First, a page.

Issue: (1) Whether, when law enforcement officers provide Miranda v. Arizona
warnings prior to conducting a voluntary, noncustodial
interview, they must cease all questioning
if the interview subject subsequently expresses a
desire to stop the interview, or whether the officers may
continue the questioning without violating any
constitutional requirements; and (2) whether, if what concededly began as a voluntary, noncustodial
interview by police arguably becomes a
custodial situation, the fact of “custody” alone
makes any subsequently obtained confession
involuntary, or must a court employ a “totality of
the circumstances” analysis, with custody simply
being one factor.
“I’m expecting a decision that is either all or nothing. And, I expect that the Court will rule that there is a constitutional right that protects same-sex couples’ right to marry.” Kenji Yoshino, Chief Justice Earl Warren Professor of Constitutional Law at New York University School of Law and author most recently of Marriage Equality […]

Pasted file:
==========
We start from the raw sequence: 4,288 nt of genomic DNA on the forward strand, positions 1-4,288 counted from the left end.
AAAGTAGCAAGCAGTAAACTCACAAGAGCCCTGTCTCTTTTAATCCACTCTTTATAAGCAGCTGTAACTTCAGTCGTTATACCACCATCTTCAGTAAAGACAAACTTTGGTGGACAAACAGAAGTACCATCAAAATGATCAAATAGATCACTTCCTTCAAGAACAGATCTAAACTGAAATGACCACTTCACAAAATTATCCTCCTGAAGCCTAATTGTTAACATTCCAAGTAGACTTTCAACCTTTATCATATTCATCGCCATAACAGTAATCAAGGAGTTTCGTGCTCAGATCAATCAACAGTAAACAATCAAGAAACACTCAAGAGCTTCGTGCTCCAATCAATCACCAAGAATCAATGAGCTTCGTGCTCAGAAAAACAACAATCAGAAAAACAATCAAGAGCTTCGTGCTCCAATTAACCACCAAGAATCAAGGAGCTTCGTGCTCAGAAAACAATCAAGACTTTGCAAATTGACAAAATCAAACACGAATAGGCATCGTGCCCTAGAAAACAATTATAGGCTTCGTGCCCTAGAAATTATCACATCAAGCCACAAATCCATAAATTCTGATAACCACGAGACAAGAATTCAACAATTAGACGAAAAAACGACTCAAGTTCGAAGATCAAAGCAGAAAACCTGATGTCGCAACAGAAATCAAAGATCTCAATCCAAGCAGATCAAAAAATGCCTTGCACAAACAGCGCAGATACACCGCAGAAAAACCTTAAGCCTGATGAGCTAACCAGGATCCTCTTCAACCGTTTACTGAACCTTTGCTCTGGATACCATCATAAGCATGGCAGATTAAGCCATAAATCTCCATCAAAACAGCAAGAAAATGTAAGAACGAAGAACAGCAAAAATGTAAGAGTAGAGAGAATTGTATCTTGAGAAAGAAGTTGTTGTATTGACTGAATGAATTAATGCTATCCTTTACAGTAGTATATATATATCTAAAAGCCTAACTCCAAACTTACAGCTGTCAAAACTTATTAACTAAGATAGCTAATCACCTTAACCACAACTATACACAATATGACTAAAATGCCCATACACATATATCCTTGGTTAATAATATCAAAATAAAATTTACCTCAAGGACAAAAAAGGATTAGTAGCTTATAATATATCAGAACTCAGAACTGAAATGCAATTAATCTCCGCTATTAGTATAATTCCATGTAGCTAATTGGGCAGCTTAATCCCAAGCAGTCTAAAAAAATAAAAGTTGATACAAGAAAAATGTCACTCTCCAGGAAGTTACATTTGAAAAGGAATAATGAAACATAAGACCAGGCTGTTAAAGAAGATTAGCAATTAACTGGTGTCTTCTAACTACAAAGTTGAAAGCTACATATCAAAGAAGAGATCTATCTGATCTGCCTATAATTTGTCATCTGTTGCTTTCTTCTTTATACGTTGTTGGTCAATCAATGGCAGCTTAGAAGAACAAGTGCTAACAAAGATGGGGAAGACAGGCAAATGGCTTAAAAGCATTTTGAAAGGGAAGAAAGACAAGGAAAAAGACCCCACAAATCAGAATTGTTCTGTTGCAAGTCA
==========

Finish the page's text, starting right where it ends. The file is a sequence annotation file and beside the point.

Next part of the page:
Awarded the Peabody Award for excellence in electronic media.
Sigma Delta Chi
Awarded the Sigma Delta Chi deadline reporting award for online coverage of the Affordable Care Act decision.
National Press Club Award
Awarded the National Press Club's Breaking News Award for coverage of the Affordable Care Act decision.
Silver Gavel Award
Awarded the Silver Gavel Award by the American Bar Association for fostering the American public’s understanding of the law and the legal system.
American Gavel Award
Awarded the American Gavel Award for Distinguished Reporting About the Judiciary to recognize the highest standards of reporting about courts and the justice system.
Awarded the Webby Award for excellence on the internet.